The Rx: "It is always recommended to wash your hands with soap and water to completely eradicate the germs. Only use disinfectants when soap and water are not available," says Dr. Norris. Avoid those with triclosan or triclocarban. A full list of dangerous hand sanitizers that the FDA recommends never to buy can be found here.
4th
Some could cause resistance to antibiotics
Pharmacist holds medicine box and capsule pack in pharmacy drugstore.
"Exposure to triclosan increases the likelihood that bacteria will develop resistance to antibiotics," says Dr. Norris. Again, find one without triclosan.
RELATED: 7 Tips You Must Follow to Avoid COVID Doctors Say
5
Some can cause hormonal problems
After long periods of wear, take off uncomfortable glasses and massage the bridge of your nose
"According to the FDA, triclosan in a hand sanitizer also causes hormonal problems. This allows the bacteria to adapt to their antimicrobial properties, creating antibiotic-resistant strains," says Dr. Norris.
6th
Some affect your immune system
Man with allergy or infection sneezing
"Triclosan also weakens the human immune function. The weakened immune system makes people more susceptible to allergies," says Dr. Norris.
RELATED: If You Are Feeling This You May Have Had COVID, Says Dr. Fauci
7th
Some can affect your physical development
Woman wearing protective mask reading label on bottle while buying hand soap in supermarket during virus epidemic
"A hand sanitizer with too much fragrance could be loaded with toxic chemicals such as phthalates and parabens. Phthalates are endocrine disruptors that can affect the development and reproduction of the human body. Parabens are chemicals that negatively affect hormone function, fertility and birth outcomes and reproductive development, "says Dr. Norris.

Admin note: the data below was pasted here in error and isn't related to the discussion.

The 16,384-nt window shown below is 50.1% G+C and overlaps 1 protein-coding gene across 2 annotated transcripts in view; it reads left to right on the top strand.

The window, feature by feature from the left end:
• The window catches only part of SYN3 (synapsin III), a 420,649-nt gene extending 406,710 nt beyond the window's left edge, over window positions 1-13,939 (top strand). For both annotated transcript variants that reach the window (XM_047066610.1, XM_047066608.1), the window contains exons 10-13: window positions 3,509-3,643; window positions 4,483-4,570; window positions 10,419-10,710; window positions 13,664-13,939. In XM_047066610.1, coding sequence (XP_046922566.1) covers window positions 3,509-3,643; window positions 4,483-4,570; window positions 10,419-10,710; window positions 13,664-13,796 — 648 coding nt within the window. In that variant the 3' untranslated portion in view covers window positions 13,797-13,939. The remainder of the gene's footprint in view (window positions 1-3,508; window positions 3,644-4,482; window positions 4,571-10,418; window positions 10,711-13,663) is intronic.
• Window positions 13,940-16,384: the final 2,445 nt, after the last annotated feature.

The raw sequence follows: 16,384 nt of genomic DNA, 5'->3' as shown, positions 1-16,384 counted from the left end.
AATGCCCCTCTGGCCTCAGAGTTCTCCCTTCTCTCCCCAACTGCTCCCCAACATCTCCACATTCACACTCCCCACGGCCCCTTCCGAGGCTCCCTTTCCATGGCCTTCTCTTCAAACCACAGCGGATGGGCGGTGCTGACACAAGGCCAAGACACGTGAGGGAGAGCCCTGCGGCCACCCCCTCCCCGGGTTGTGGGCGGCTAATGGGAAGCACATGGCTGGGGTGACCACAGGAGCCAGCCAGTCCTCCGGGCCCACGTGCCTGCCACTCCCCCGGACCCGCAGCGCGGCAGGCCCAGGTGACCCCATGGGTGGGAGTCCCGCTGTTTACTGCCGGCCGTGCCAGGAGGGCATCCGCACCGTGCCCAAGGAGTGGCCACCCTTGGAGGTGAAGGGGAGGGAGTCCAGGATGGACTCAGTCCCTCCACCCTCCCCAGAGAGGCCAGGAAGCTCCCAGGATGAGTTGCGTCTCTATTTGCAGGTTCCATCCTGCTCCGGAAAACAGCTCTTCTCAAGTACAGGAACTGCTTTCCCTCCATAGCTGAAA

The Rx: Find a hand sanitizer free from phthalates and parabens.
8th
You could get a skin condition
Women scratch itchy arm with hand.
"Excessive use of alcohol-based hand sanitisers to protect against germs and infectious pathogens could inversely increase the risk of infection from skin diseases. Overdoing it can remove benign bacteria on the skin that are not good," says Dr. Norris.
The Rx: "Unlike hand sanitizer, soap and water can effectively remove dirt and debris and pesticides and other chemical residues that are left on your hands," says Dr. Norris.
9
Hand sanitizer can cause alcohol poisoning
Child hand with antibacterial antiseptic hand disinfectant gel
Because many hand sanitizers are high in alcohol, doctors see cases of alcohol poisoning when ingested. "Because hand sanitizer is readily available, there have been many cases around the world where adolescents have been hospitalized with alcohol poisoning for hand sanitiser use," said Dr. Norris.
The Rx: Don't drink it! Keep it away from your kids and train your teens. Call 911 immediately if you swallow hand sanitizer.
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Doctors final thoughts
Girl washing her hands under running water in a black vanity
"Hand sanitisers are a good alternative to reduce the potentially infectious microbial load on the hands or skin - such as viruses, bacteria, fungi - when soap and water are not immediately available," says Dr. Tsippora Shainhouse, FAAD, certified dermatologist in Beverly Hills, in private practice at SkinSafe Dermatology. But remember, "They do not remove physical dirt / grime / slime and so are not intended to be physically washed with your hands."
"Hand sanitizer isn't as good as soap," warns Dr. Norris. "Relying on hand sanitizer to keep your hands clean may not be your best strategy." And for the healthiest way to weather this pandemic, don't miss these 35 places that are most likely to catch COVID.